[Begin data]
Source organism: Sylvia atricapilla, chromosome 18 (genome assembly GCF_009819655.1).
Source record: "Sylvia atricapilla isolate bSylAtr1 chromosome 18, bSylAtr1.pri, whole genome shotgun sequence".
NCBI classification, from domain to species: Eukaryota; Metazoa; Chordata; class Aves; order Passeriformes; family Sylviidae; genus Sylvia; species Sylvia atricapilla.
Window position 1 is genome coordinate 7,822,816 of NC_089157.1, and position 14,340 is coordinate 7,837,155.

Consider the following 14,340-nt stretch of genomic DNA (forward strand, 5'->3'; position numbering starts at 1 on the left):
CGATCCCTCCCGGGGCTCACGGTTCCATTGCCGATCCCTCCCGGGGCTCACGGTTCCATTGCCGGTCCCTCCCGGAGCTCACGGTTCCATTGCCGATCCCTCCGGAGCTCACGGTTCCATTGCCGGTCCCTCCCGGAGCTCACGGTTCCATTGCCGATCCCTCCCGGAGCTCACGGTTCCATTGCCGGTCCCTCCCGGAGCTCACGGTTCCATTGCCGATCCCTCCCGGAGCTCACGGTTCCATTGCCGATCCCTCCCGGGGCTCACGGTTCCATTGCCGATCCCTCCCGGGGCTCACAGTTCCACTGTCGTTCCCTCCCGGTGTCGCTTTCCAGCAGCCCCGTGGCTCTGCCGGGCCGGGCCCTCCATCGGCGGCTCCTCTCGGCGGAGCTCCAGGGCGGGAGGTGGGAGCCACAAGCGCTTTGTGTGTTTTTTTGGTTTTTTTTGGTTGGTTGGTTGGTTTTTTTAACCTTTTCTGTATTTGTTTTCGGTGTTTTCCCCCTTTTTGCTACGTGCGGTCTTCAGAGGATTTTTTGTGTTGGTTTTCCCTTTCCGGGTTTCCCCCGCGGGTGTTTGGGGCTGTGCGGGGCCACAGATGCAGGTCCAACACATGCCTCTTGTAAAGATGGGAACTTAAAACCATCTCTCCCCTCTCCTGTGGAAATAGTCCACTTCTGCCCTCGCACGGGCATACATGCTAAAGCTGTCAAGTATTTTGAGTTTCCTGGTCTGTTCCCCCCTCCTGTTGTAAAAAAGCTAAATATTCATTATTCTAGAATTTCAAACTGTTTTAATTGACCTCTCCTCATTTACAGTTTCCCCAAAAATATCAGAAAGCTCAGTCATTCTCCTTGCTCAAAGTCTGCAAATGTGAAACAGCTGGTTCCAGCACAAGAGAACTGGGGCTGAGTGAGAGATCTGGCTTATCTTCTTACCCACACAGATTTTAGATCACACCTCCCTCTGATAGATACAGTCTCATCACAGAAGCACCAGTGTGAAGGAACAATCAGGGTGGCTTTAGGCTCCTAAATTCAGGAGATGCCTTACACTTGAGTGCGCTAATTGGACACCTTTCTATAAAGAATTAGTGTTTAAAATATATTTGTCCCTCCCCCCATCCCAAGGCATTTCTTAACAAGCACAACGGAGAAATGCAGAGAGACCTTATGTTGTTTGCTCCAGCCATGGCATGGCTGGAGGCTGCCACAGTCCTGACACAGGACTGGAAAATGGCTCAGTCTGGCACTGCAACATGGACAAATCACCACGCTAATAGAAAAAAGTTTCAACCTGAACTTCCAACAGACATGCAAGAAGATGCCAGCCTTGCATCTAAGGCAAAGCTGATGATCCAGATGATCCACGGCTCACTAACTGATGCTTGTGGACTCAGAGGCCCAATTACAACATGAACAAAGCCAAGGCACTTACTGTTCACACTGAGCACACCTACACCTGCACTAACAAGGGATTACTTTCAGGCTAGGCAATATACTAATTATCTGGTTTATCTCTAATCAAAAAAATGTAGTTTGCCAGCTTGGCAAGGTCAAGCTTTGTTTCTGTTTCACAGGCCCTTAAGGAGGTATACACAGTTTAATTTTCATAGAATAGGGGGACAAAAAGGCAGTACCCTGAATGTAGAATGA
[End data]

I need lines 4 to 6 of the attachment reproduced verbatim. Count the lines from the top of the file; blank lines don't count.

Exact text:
Window position 1 is genome coordinate 7,822,816 of NC_089157.1, and position 14,340 is coordinate 7,837,155.

Consider the following 14,340-nt stretch of genomic DNA (forward strand, 5'->3'; position numbering starts at 1 on the left):
CGATCCCTCCCGGGGCTCACGGTTCCATTGCCGATCCCTCCCGGGGCTCACGGTTCCATTGCCGGTCCCTCCCGGAGCTCACGGTTCCATTGCCGATCCCTCCGGAGCTCACGGTTCCATTGCCGGTCCCTCCCGGAGCTCACGGTTCCATTGCCGATCCCTCCCGGAGCTCACGGTTCCATTGCCGGTCCCTCCCGGAGCTCACGGTTCCATTGCCGATCCCTCCCGGAGCTCACGGTTCCATTGCCGATCCCTCCCGGGGCTCACGGTTCCATTGCCGATCCCTCCCGGGGCTCACAGTTCCACTGTCGTTCCCTCCCGGTGTCGCTTTCCAGCAGCCCCGTGGCTCTGCCGGGCCGGGCCCTCCATCGGCGGCTCCTCTCGGCGGAGCTCCAGGGCGGGAGGTGGGAGCCACAAGCGCTTTGTGTGTTTTTTTGGTTTTTTTTGGTTGGTTGGTTGGTTTTTTTAACCTTTTCTGTATTTGTTTTCGGTGTTTTCCCCCTTTTTGCTACGTGCGGTCTTCAGAGGATTTTTTGTGTTGGTTTTCCCTTTCCGGGTTTCCCCCGCGGGTGTTTGGGGCTGTGCGGGGCCACAGATGCAGGTCCAACACATGCCTCTTGTAAAGATGGGAACTTAAAACCATCTCTCCCCTCTCCTGTGGAAATAGTCCACTTCTGCCCTCGCACGGGCATACATGCTAAAGCTGTCAAGTATTTTGAGTTTCCTGGTCTGTTCCCCCCTCCTGTTGTAAAAAAGCTAAATATTCATTATTCTAGAATTTCAAACTGTTTTAATTGACCTCTCCTCATTTACAGTTTCCCCAAAAATATCAGAAAGCTCAGTCATTCTCCTTGCTCAAAGTCTGCAAATGTGAAACAGCTGGTTCCAGCACAAGAGAACTGGGGCTGAGTGAGAGATCTGGCTTATCTTCTTACCCACACAGATTTTAGATCACACCTCCCTCTGATAGATACAGTCTCATCACAGAAGCACCAGTGTGAAGGAACAATCAGGGTGGCTTTAGGCTCCTAAATTCAGGAGATGCCTTACACTTGAGTGCGCTAATTGGACACCTTTCTATAAAGAATTAGTGTTTAAAATATATTTGTCCCTCCCCCCATCCCAAGGCATTTCTTAACAAGCACAACGGAGAAATGCAGAGAGACCTTATGTTGTTTGCTCCAGCCATGGCATGGCTGGAGGCTGCCACAGTCCTGACACAGGACTGGAAAATGGCTCAGTCTGGCACTGCAACATGGACAAATCACCACGCTAATAGAAAAAAGTTTCAACCTGAACTTCCAACAGACATGCAAGAAGATGCCAGCCTTGCATCTAAGGCAAAGCTGATGATCCAGATGATCCACGGCTCACTAACTGATGCTTGTGGACTCAGAGGCCCAATTACAACATGAACAAAGCCAAGGCACTTACTGTTCACACTGAGCACACCTACACCTGCACTAACAAGGGATTACTTTCAGGCTAGGCAATATACTAATTATCTGGTTTATCTCTAATCAAAAAAATGTAGTTTGCCAGCTTGGCAAGGTCAAGCTTTGTTTCTGTTTCACAGGCCCTTAAGGAGGTATACACAGTTTAATTTTCATAGAATAGGGGGACAAAAAGGCAGTACCCTGAATGTAGAATGA